Kazakhstan, population 15 million, is located in Central Asia.

The Constitution of the Republic of Kazakhstan provides for equality before the law and courts and prohibits discrimination based on several grounds, including sex (Article 14). The U.S. Department of State noted that while the Criminal and Labor Codes prohibit some forms of sexual harassment, many gender experts find the laws to be insufficient for addressing the problem. In fact, prosecutors, law enforcement and victims were generally unaware of sexual harassment problems, and there were no reported prosecutions.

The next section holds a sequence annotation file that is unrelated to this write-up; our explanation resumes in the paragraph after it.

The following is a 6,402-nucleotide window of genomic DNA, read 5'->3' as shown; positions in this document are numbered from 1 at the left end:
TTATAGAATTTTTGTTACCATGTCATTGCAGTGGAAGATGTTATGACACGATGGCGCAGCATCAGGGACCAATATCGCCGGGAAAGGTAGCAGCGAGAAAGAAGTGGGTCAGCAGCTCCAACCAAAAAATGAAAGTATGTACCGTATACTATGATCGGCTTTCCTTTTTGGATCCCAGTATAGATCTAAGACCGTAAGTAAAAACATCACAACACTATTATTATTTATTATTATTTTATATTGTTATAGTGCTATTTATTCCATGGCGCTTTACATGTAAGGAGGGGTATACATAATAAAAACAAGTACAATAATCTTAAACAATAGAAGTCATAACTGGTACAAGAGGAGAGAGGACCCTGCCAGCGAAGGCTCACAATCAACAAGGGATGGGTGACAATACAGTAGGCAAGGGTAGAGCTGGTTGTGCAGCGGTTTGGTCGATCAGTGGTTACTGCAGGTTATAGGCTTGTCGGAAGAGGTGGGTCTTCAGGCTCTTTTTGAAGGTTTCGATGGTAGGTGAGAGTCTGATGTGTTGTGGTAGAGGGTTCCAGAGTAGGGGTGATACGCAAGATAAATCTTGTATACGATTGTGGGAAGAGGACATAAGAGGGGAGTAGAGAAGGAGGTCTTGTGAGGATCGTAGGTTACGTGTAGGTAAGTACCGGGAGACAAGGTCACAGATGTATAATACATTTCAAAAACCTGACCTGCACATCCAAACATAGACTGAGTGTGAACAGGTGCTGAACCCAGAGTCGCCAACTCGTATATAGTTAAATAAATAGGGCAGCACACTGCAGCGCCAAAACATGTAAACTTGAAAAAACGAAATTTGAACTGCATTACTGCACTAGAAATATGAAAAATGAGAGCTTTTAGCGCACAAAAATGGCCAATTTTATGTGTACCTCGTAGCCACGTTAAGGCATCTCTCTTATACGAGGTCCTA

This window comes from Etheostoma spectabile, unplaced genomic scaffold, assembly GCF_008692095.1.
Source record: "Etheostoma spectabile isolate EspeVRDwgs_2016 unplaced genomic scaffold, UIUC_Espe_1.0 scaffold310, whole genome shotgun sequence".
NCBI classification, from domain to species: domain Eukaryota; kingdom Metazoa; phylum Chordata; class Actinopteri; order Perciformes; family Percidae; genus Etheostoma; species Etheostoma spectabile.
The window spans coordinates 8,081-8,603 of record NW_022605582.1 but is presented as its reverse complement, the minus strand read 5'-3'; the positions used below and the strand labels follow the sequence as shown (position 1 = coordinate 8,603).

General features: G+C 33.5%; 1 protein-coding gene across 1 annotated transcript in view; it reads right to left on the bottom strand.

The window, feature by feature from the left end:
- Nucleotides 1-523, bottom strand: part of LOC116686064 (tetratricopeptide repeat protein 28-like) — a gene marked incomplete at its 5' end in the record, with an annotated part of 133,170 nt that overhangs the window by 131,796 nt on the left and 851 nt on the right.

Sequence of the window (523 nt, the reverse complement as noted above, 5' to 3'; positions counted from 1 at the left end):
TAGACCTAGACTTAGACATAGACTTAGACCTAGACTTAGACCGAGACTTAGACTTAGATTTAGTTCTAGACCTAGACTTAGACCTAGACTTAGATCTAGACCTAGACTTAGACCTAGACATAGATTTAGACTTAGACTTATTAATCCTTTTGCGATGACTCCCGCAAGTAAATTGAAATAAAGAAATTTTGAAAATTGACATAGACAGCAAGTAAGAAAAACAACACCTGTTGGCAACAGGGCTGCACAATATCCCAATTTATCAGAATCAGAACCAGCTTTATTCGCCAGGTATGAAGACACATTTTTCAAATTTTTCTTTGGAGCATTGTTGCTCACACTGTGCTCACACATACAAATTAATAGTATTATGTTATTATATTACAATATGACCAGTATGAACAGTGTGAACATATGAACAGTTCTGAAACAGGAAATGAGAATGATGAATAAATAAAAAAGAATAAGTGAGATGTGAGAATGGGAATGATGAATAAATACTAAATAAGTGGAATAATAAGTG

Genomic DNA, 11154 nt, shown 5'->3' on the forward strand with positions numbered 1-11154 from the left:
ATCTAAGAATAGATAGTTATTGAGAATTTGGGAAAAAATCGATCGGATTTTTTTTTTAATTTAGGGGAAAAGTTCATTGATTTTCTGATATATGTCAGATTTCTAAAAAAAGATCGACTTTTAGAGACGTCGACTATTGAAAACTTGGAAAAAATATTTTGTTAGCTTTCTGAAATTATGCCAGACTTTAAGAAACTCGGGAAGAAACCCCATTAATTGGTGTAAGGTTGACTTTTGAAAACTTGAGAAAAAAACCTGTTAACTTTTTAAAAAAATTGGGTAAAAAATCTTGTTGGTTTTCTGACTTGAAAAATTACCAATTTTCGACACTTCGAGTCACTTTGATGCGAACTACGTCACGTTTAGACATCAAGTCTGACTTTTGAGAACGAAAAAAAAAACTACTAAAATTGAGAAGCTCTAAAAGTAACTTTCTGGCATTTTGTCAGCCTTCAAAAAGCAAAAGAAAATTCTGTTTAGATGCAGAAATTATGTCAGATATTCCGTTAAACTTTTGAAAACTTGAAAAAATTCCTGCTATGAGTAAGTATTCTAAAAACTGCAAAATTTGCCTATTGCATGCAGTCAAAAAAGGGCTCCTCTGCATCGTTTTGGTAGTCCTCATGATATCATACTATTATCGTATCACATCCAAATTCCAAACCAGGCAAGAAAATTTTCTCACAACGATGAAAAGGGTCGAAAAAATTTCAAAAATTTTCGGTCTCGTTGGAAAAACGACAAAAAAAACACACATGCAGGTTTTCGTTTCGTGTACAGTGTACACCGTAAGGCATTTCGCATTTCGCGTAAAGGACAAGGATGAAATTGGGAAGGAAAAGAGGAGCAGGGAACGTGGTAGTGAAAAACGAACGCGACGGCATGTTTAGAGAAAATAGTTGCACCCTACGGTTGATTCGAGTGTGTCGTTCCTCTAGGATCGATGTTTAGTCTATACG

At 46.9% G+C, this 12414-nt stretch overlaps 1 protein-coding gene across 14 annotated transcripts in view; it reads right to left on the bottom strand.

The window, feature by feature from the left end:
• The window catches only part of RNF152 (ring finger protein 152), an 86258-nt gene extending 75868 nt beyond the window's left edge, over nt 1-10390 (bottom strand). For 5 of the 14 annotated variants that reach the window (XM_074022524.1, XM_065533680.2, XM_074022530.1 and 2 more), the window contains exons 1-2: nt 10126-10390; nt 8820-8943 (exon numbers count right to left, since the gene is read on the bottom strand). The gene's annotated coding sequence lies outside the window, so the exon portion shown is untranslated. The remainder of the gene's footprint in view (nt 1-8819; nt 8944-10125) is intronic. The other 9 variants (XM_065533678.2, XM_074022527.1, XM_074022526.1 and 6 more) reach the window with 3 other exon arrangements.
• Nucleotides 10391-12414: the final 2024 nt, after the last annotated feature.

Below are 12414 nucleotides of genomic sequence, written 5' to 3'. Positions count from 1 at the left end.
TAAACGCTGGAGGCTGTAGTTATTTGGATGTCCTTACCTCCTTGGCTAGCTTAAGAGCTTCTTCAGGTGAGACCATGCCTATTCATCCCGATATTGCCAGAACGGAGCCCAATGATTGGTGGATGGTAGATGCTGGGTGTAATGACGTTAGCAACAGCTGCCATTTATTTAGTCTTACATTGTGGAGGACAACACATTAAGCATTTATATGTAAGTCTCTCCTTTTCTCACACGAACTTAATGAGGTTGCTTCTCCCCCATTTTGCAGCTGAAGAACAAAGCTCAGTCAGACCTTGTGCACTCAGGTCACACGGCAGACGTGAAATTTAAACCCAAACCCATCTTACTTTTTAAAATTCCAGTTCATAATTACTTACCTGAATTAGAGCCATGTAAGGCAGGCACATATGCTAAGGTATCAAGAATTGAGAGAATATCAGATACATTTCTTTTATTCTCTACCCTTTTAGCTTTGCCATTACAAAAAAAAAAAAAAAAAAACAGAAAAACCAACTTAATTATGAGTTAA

In its 2003 Country Human Rights Report, the U.S. Department of State cited a Ministry of Interior study that found fifty-two percent of women had reported domestic abuse, but only thirty percent of these cases were prosecuted. This reflects the general reluctance of police to intervene in domestic violence cases, unless they find the situation to be life threatening. There are no laws specifically criminalizing domestic violence, and it must be prosecuted under assault and battery provisions of the criminal code. When domestic violence cases do proceed to trial, the perpetrators are often charged with light beating and either fined or imprisoned for three months. The maximum punishment, however, is ten years in prison. The U.N. Development Programme noted that Kazakhstan had begun drafting a law on domestic violence, which outlines means of protection and prevention of domestic abuse.

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